Assam minister and the BJP’s Himanta Biswa Sarma said those applying for citizenship under the Citizenship Amendment Act (CAA) cannot prove if they face religious persecution on Friday. However, he added that the central government will work out a process to verify their claims. “There can be no proof of religious persecution. But they will need proof that they came before 2014. How can there be proof of religious persecution? Will any police station in Bangladesh give them a document that says they faced religious persecution? But the Indian government will have some in-house processes to check whether the place that they are coming from had any incident of atrocities against minorities,” the leader added.
The controversial Citizenship Amendment Law, which came into effect last week, promises citizenship to non-Muslim refugees from Pakistan, Afghanistan, and Bangladesh who came to India before December 31, 2014. Critics said that the law, which makes religion a test of Indian citizenship for the first time, goes against the principles of the constitution and can be used to target Muslims who cannot prove their ancestry.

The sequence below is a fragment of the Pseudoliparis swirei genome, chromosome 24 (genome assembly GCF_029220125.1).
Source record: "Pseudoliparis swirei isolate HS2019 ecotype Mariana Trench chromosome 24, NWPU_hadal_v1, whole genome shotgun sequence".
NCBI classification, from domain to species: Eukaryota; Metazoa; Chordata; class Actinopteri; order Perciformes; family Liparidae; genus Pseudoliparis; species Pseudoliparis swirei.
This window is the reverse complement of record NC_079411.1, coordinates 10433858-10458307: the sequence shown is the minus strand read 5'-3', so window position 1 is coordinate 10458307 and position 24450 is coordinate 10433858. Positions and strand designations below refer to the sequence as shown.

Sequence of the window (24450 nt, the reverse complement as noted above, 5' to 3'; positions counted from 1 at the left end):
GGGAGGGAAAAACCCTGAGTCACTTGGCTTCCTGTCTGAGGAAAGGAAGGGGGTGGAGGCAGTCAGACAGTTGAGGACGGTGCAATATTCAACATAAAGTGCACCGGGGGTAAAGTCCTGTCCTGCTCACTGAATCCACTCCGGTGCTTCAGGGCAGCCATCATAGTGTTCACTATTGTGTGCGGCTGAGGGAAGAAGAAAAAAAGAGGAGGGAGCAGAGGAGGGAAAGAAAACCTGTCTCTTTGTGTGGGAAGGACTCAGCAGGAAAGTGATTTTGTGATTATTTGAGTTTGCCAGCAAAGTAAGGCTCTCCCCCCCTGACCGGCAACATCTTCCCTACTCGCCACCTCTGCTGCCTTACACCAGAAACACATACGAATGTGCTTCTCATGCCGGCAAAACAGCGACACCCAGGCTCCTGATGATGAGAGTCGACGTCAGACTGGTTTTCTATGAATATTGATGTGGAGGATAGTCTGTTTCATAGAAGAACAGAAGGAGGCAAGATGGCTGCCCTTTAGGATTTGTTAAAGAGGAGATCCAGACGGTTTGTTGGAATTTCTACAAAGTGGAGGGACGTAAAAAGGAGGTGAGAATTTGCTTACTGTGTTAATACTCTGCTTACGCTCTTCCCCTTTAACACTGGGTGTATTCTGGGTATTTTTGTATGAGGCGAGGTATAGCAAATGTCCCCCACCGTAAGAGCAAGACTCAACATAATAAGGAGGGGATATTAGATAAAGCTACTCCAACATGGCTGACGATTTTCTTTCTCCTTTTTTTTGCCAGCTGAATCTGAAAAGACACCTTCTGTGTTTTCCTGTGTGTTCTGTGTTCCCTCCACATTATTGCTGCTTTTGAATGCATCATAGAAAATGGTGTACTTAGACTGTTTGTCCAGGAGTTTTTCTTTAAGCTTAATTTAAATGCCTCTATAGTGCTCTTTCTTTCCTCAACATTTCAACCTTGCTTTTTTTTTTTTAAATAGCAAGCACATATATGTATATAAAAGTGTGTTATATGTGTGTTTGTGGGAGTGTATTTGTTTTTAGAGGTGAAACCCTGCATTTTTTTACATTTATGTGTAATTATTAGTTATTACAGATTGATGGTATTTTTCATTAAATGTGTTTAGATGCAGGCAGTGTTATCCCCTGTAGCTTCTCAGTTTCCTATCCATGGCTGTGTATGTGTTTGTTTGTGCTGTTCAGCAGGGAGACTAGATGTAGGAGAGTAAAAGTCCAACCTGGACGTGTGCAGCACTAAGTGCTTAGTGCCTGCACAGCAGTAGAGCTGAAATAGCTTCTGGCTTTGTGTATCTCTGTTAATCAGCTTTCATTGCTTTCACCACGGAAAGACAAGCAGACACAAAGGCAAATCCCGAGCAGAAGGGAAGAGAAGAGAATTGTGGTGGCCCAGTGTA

Protests have also protested in north-eastern states, including Assam, against the law as indigenous communities fear the law could legalize lakhs of immigrants who have come in from Bangladesh over the decades, thereby disturbing the natural cultural fabric of the state’s local population. Prime Minister Narendra Modi and the BJP have maintained that the law is essential to help those who have faced religious persecution in the three countries. Himanta Biswa Sarma said proving religious persecution may prove challenging for the applicants and it was up to the Indian government to verify the claims.